Next you’ll be creating something physical (an object, a visual, a presentation) to test your idea and convey it to others. It should be something that can be held or seen. Remember that a prototype does not need to be pretty or functional to convey your idea.
Check out this video from the Florida Hospital Innovation Lab to learn a bit more about prototyping.
Prototype: A prototype is an example object which demonstrates the same features and qualities as the final product. It is usually created to test out a design and gather feedback to learn from and improve upon.
Inspiration: Inspiration is the process of being mentally stimulated to do or feel something, especially to do something creative.
I Can Statements
- research and cite sources for inspiration for your design
- create a prototype to convey key features of your design
- select appropriate materials for creating a prototype
Steps for Prototypes
Record all of your progress in your Design Thinking Workbook
- Use your research skills from Thing 9: Search Strategies to draw inspiration for your design.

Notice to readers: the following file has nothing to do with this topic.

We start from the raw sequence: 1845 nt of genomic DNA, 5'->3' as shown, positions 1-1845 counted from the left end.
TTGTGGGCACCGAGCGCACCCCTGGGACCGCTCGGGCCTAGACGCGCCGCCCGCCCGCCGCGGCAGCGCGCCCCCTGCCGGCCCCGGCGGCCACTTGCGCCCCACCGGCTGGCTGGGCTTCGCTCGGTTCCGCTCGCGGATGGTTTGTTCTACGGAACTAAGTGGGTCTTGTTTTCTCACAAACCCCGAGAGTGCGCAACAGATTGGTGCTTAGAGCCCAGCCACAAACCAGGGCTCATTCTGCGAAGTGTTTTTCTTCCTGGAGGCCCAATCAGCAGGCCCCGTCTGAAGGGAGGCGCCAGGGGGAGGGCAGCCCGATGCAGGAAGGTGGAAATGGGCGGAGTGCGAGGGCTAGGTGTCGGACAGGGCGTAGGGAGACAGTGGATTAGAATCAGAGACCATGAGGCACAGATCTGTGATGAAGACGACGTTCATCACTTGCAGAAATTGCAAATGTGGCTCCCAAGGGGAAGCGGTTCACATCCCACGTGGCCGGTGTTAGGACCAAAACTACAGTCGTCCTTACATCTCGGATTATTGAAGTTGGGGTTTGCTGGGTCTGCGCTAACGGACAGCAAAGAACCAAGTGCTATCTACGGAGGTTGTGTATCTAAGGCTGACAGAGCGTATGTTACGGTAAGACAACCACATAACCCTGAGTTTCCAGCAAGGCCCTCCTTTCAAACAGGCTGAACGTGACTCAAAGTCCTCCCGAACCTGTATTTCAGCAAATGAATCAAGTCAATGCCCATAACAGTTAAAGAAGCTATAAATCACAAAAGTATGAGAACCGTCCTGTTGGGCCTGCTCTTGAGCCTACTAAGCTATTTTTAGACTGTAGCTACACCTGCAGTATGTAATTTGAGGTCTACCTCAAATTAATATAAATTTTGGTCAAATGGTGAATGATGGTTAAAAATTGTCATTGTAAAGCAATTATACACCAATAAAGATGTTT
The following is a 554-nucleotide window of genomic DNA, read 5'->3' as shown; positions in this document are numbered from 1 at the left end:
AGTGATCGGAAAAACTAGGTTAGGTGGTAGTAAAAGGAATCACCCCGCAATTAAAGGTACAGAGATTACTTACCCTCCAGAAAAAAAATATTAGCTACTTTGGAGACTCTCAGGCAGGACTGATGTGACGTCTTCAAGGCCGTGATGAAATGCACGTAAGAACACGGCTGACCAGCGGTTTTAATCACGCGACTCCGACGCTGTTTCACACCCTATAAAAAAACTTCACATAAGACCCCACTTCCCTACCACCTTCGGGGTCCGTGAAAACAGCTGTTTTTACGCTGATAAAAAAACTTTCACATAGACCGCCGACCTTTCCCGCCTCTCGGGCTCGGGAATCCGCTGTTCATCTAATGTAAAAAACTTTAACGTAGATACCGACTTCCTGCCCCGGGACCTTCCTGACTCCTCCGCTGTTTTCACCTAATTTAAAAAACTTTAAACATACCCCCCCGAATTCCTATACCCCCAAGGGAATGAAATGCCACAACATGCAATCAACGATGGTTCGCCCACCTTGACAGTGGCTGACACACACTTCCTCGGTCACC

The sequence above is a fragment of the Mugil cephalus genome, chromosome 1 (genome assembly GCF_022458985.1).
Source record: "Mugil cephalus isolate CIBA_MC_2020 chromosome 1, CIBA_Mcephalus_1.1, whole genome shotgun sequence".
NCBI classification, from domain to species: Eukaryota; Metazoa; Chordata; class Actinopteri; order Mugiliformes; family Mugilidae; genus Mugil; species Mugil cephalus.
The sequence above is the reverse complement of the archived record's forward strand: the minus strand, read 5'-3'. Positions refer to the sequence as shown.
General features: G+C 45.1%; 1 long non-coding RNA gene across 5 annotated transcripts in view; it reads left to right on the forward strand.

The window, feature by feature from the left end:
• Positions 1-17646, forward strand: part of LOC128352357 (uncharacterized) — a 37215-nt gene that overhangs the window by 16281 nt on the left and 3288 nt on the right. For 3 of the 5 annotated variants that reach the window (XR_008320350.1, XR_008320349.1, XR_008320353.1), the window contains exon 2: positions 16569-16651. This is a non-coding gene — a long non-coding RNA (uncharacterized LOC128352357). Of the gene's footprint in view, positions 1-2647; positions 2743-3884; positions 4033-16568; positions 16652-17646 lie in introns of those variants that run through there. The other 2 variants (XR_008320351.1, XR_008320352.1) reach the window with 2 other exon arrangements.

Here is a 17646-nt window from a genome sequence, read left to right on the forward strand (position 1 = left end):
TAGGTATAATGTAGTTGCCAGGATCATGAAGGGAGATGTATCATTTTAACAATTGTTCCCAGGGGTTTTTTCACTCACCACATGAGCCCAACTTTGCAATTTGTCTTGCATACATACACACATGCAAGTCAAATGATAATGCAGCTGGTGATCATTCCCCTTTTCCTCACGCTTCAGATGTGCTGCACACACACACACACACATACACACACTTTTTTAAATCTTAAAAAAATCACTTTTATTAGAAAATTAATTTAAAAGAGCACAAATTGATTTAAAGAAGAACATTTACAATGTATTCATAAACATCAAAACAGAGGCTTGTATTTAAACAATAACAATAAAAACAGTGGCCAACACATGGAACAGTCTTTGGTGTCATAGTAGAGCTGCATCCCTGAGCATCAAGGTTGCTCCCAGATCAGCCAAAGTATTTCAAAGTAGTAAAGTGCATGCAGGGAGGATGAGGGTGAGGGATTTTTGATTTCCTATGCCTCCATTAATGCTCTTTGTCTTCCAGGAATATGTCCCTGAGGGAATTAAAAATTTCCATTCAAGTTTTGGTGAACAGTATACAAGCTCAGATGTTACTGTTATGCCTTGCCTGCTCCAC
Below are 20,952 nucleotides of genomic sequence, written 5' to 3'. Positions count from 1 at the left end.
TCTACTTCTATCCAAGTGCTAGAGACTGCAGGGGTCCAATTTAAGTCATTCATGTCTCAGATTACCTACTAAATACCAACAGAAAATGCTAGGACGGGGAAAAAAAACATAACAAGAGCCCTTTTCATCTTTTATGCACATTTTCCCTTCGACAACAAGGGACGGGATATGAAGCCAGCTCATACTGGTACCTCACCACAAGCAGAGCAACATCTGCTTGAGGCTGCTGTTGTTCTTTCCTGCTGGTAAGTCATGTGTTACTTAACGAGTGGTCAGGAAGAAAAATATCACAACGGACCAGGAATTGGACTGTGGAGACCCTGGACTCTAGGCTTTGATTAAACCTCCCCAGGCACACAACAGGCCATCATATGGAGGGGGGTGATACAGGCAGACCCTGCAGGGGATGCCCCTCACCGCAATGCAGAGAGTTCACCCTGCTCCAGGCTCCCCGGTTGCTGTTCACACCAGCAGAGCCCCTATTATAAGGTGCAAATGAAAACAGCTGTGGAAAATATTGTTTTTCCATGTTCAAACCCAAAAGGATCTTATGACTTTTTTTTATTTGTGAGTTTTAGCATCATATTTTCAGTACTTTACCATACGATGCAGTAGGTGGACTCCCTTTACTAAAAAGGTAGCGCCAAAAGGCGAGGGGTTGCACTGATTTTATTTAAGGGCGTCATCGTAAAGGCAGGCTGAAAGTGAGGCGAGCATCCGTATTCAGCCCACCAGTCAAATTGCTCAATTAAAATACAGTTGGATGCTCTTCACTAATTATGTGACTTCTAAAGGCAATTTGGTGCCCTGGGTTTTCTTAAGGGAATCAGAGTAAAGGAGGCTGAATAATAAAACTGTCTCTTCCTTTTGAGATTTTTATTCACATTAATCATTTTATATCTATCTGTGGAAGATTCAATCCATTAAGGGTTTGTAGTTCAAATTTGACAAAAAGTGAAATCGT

- You may consider the types of materials, similar designs, the environmental impact of your solution and other considerations for your idea.
- Record your notes in your Design Thinking Workbook.
2. Rough Draft
- Create a rough draft of your idea in your Design Thinking Workbook.
- This can be done by drawing or outlining your idea.
- Remember that this is intended to be very quick; don’t spend a lot of time on it.
3. Select and Gather Materials
- Choose a medium that will best help you test and demonstrate your idea.
- Is your idea best seen digitally or on paper?
- Does it need to be held in someone’s hand?
Craft supplies (popsicle sticks,
Sketching and Paper Prototyping
- Create your prototype.
- Take a screenshot or picture of your prototype and paste it into your Design Thinking Workbook.
- If your design is easier to link to, attach a hyperlink to your prototype in your Design Thinking Workbook.
Completing this Quest
You have completed this Quest after completing the I Can Statements and steps above. After you’ve taken a picture of, or linked to your prototype, you can move on to Quest 5: Test & Improve.
Check off this Quest on the 21t4s roadmap
I am ready to go on to Quest 5 Test & Improve
Websites and Applications
Competencies & Standards
MITECS Michigan Integrated Technology Competencies for Students, and
3. Knowledge Constructor
a. plan and employ effective research strategies to locate information and other resources for their intellectual or creative pursuits.
d. build knowledge by actively exploring real-world issues and problems, developing ideas and theories and pursuing answers and solutions.
4. Innovative Designer
c. develop, test and refine prototypes as part of a cyclical design process.
6. Creative Communicator
a. choose the appropriate platforms and tools for meeting the desired objectives of their creation or communication.